This famous system of 64 hexagrams plus their commentaries and transformations is at the root of Chinese thought. Tr. Wilhelm (en, fr).
|57. 巽 Sun / The Gentle (The Penetrating, Wind)|
current binomial swap trig. opposite flip X leading master X constituent master
Sun is one of the eight doubled trigrams. It is the eldest daughter and symbolizes wind or wood; it has for its attribute gentleness, which nonetheless penetrates like the wind or like growing wood with its roots.
The dark principle, in itself rigid and immovable, is dissolved by the penetrating light principle, to which it subordinates itself in gentleness. In nature, it is the wind that disperses the gathered clouds, leaving the sky clear and serene. In human life it is penetrating clarity of judgment that thwarts all dark hidden motives. In the life of the community it is the powerful influence of a great personality that uncovers and breaks up those intrigues which shun the light of day.
Penetration produces gradual and inconspicuous effects. It should be effected not by an act of violation but by influence that never lapses. Results of this kind are less striking to the eye than those won by surprise attack, but they are more enduring and more complete. If one would produce such effects, one must have a clearly defined goal, for only when the penetrating influence works always in the same direction can the object be attained. Small strength can achieve its purpose only by subordinating itself to an eminent man who is capable of creating order.
The penetrating quality of the wind depends upon its ceaselessness. This is what makes it so powerful; time is its instrument. In the same way the ruler's thought should penetrate the soul of the people. This too requires a lasting influence brought about by enlightenment and command. Only when the command has been assimilated by the people is action in accordance with it possible. Action without preparation of the ground only frightens and repels.
Inborn gentleness is often carried to the point of indecisiveness. One does not feel strong enough to advance resolutely. A thousand doubts crop up; one is, however, not minded to withdraw but drifts indecisively to and fro. In such a situation, a military decisiveness is the proper thing, so that one resolutely does what order demands. Resolute discipline is far better than irresolute license.
At times one has to deal with hidden enemies, intangible influences that slink into dark corners and from this hiding affect people by suggestion. In instances like this, it is necessary to trace these things back to the most secret recesses, in order to determine the nature of the influences to be dealt with. This is the task of the priests; removing the influences is the task of the magicians. The very anonymity of such plotting requires an especially vigorous and indefatigable effort, but this is well worth while. For when such elusive influences are brought into the light and branded, they lose their power over people.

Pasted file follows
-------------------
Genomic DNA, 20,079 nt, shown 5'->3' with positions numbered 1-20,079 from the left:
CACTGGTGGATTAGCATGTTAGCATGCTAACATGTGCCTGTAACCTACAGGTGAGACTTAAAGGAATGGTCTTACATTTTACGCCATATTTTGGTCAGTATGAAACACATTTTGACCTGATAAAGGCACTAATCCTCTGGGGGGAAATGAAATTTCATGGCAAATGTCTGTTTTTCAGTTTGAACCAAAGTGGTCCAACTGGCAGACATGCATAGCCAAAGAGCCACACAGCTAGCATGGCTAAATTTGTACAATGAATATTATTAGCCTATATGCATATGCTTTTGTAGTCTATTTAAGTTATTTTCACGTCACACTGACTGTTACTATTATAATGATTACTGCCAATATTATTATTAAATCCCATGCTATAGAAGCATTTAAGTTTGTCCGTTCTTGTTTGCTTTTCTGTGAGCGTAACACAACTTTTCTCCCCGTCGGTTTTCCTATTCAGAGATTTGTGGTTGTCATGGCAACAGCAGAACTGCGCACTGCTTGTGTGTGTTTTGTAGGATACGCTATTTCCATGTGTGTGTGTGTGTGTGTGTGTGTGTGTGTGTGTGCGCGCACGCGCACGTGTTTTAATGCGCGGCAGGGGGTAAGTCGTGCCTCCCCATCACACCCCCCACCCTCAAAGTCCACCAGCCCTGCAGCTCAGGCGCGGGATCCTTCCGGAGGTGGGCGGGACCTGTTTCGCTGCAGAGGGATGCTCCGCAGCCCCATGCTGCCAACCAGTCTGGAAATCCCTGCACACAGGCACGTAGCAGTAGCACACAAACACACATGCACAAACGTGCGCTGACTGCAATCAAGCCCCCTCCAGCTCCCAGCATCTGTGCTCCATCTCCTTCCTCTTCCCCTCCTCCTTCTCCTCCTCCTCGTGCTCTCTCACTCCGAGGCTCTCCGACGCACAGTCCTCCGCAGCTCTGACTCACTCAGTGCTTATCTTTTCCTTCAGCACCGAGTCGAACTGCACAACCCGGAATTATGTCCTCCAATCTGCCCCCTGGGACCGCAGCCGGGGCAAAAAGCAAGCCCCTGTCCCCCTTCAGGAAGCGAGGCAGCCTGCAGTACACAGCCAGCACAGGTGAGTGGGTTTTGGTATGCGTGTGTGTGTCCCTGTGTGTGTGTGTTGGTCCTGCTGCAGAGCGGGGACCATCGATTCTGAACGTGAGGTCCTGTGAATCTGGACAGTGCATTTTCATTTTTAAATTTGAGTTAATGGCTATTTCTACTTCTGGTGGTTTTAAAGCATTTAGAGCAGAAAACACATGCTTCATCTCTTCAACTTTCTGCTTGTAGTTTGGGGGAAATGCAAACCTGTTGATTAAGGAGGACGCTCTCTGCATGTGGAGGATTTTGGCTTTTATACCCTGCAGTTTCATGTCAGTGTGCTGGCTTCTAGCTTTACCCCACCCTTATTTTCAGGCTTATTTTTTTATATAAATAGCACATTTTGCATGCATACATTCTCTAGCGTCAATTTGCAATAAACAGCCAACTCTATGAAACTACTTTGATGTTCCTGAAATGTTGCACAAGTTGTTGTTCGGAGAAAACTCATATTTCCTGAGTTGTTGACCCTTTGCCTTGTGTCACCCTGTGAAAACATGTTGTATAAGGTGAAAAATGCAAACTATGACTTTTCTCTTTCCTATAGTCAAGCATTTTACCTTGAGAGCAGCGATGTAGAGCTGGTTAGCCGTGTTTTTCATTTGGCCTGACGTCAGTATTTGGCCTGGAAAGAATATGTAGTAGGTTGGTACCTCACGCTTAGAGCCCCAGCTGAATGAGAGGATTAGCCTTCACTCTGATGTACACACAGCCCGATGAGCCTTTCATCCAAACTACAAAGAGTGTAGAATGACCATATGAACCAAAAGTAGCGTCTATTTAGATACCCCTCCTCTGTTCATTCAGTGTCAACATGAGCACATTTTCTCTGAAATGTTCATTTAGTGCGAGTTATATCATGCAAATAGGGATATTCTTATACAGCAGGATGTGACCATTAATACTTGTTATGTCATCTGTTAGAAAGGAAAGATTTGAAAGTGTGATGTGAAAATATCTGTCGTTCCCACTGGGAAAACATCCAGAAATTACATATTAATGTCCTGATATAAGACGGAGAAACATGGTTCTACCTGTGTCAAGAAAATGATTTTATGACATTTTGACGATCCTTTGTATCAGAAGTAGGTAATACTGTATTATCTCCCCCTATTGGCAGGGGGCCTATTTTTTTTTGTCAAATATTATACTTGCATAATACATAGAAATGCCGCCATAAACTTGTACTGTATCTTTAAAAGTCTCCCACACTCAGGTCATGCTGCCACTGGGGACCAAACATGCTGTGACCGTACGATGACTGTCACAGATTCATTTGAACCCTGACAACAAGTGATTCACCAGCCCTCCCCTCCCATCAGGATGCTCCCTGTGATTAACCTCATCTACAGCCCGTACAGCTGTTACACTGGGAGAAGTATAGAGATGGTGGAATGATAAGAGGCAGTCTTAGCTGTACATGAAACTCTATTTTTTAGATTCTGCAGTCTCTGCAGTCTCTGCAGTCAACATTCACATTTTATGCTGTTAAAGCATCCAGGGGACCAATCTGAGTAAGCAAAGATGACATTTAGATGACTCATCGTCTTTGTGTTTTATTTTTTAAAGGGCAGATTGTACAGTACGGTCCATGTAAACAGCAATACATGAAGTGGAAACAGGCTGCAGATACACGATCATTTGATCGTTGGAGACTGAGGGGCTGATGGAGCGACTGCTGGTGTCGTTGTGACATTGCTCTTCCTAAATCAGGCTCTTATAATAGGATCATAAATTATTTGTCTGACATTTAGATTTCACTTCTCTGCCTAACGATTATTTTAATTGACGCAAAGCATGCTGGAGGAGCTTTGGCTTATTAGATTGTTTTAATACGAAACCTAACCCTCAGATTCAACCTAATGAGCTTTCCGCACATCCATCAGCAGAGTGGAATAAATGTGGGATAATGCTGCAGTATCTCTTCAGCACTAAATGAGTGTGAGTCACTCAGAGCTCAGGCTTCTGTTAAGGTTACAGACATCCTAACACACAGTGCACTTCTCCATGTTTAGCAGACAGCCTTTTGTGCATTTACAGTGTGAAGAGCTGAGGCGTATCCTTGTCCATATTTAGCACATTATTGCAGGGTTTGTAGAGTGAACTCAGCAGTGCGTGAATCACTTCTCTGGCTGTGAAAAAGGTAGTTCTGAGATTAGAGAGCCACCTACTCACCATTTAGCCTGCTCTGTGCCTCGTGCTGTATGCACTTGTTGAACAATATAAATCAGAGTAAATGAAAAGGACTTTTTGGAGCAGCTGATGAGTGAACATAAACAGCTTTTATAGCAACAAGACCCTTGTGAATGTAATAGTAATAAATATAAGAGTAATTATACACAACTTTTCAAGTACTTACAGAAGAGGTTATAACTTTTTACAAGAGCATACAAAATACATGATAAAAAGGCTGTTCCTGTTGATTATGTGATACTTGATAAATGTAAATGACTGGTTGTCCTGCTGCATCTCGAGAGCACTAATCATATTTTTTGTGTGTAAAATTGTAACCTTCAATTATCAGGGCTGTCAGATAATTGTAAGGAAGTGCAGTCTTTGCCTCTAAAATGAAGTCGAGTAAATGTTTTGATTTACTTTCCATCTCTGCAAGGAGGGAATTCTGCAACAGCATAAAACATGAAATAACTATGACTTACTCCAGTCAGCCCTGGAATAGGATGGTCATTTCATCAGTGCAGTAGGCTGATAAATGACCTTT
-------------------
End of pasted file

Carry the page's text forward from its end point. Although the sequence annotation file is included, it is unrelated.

Penetrating reflection must not be pushed too far, lest it cripple the power of decision. After a matter has been thoroughly pondered, it is essential to form a decision and to act. Repeated deliberation brings fresh doubts and scruples, and thereby humiliation, because one shows oneself unable to act.
When a responsible position and accumulated experience lead one to combine innate modesty with energetic action, great success is assured. The three kinds of animals referred to served for offerings to the gods, for feasting guests, and for everyday consumption. When the catch answered all three purposes, the hunt was considered especially successful.
In the situation described in Ku, WORK ON WHAT HAS BEEN SPOILED (18), an entirely new point of departure must be set up, whereas here it is only a question of reforms. The beginning has not been good, but the moment has been reached when a new direction can be taken. Change and improvement are called for. Such steps must be undertaken with steadfastness, that is, with a firm and correct attitude of mind; then they will succeed, and remorse will disappear. But it must be remembered that such improvements require careful consideration. Before a change is made, it must be pondered over again and again. After the change is made, it is necessary to note carefully for some time after how the improvements bear the test of actuality. Such careful work is accompanied by good fortune.
A man's understanding is sufficiently penetrating. He follows up injurious influences into the most secret corners. But he no longer has the strength to combat them decisively. In this case any attempt to penetrate into the personal domain of darkness would only bring harm.
I Ching, the Book of Changes – Yi Jing I. 57. – Chinese on/off – Français/English
Alias Yijing, I Ching, Yi King, I Ging, Zhou yi, The Classic of Changes (Lynn), The Elemental Changes (Nylan), Le Livre des Changements (Javary), Das Buch der Wandlung.
The Book of Odes, The Analects, Great Learning, Doctrine of the Mean, Three-characters book, The Book of Changes, The Way and its Power, 300 Tang Poems, The Art of War, Thirty-Six Strategies
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